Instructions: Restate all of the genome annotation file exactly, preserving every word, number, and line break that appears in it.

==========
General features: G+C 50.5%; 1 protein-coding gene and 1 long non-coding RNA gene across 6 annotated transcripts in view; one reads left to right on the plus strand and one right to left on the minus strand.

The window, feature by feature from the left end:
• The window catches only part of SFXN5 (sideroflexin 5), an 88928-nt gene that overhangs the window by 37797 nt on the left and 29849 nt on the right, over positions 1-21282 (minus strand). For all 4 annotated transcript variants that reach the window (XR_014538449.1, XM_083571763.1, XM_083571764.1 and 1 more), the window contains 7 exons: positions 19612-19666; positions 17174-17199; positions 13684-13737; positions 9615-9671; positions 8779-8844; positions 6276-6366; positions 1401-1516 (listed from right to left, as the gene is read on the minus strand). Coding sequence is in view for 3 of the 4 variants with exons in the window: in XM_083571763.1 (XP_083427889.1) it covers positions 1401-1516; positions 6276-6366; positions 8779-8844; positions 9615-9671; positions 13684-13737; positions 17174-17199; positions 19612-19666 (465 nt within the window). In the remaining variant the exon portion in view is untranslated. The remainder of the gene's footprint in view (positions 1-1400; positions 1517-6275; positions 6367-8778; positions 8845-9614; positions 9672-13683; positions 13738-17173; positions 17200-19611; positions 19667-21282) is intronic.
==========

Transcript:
General features: G+C 50.5%; 1 protein-coding gene and 1 long non-coding RNA gene across 6 annotated transcripts in view; one reads left to right on the plus strand and one right to left on the minus strand.

The window, feature by feature from the left end:
• The window catches only part of SFXN5 (sideroflexin 5), an 88928-nt gene that overhangs the window by 37797 nt on the left and 29849 nt on the right, over positions 1-21282 (minus strand). For all 4 annotated transcript variants that reach the window (XR_014538449.1, XM_083571763.1, XM_083571764.1 and 1 more), the window contains 7 exons: positions 19612-19666; positions 17174-17199; positions 13684-13737; positions 9615-9671; positions 8779-8844; positions 6276-6366; positions 1401-1516 (listed from right to left, as the gene is read on the minus strand). Coding sequence is in view for 3 of the 4 variants with exons in the window: in XM_083571763.1 (XP_083427889.1) it covers positions 1401-1516; positions 6276-6366; positions 8779-8844; positions 9615-9671; positions 13684-13737; positions 17174-17199; positions 19612-19666 (465 nt within the window). In the remaining variant the exon portion in view is untranslated. The remainder of the gene's footprint in view (positions 1-1400; positions 1517-6275; positions 6367-8778; positions 8845-9614; positions 9672-13683; positions 13738-17173; positions 17200-19611; positions 19667-21282) is intronic.